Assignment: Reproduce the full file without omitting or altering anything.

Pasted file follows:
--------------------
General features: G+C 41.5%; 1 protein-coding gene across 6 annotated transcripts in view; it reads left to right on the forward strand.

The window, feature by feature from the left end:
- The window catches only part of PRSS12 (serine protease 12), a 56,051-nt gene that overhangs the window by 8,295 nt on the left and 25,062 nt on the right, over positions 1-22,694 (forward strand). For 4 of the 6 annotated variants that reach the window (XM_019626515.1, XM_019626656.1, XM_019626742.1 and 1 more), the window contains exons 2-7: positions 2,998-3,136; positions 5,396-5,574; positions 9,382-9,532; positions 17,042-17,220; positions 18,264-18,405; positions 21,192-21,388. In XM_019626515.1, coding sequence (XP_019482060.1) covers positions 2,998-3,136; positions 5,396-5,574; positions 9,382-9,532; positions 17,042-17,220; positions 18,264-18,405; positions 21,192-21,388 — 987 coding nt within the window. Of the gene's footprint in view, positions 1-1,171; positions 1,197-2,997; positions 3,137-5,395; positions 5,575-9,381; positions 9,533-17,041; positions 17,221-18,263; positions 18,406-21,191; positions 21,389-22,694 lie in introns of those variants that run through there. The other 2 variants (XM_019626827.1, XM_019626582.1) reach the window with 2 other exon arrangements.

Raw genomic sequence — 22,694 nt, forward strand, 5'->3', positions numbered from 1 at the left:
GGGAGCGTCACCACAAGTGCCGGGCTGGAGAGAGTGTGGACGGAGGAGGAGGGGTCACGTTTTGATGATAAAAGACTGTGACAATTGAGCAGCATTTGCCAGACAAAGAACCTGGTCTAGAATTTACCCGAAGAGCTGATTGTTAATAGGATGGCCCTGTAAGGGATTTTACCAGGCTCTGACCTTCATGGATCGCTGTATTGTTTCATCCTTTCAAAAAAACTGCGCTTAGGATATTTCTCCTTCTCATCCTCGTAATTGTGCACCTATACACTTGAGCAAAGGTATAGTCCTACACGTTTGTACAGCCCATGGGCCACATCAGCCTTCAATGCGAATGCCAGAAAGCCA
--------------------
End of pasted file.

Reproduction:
General features: G+C 41.5%; 1 protein-coding gene across 6 annotated transcripts in view; it reads left to right on the forward strand.

The window, feature by feature from the left end:
- The window catches only part of PRSS12 (serine protease 12), a 56,051-nt gene that overhangs the window by 8,295 nt on the left and 25,062 nt on the right, over positions 1-22,694 (forward strand). For 4 of the 6 annotated variants that reach the window (XM_019626515.1, XM_019626656.1, XM_019626742.1 and 1 more), the window contains exons 2-7: positions 2,998-3,136; positions 5,396-5,574; positions 9,382-9,532; positions 17,042-17,220; positions 18,264-18,405; positions 21,192-21,388. In XM_019626515.1, coding sequence (XP_019482060.1) covers positions 2,998-3,136; positions 5,396-5,574; positions 9,382-9,532; positions 17,042-17,220; positions 18,264-18,405; positions 21,192-21,388 — 987 coding nt within the window. Of the gene's footprint in view, positions 1-1,171; positions 1,197-2,997; positions 3,137-5,395; positions 5,575-9,381; positions 9,533-17,041; positions 17,221-18,263; positions 18,406-21,191; positions 21,389-22,694 lie in introns of those variants that run through there. The other 2 variants (XM_019626827.1, XM_019626582.1) reach the window with 2 other exon arrangements.

Raw genomic sequence — 22,694 nt, forward strand, 5'->3', positions numbered from 1 at the left:
GGGAGCGTCACCACAAGTGCCGGGCTGGAGAGAGTGTGGACGGAGGAGGAGGGGTCACGTTTTGATGATAAAAGACTGTGACAATTGAGCAGCATTTGCCAGACAAAGAACCTGGTCTAGAATTTACCCGAAGAGCTGATTGTTAATAGGATGGCCCTGTAAGGGATTTTACCAGGCTCTGACCTTCATGGATCGCTGTATTGTTTCATCCTTTCAAAAAAACTGCGCTTAGGATATTTCTCCTTCTCATCCTCGTAATTGTGCACCTATACACTTGAGCAAAGGTATAGTCCTACACGTTTGTACAGCCCATGGGCCACATCAGCCTTCAATGCGAATGCCAGAAAGCCA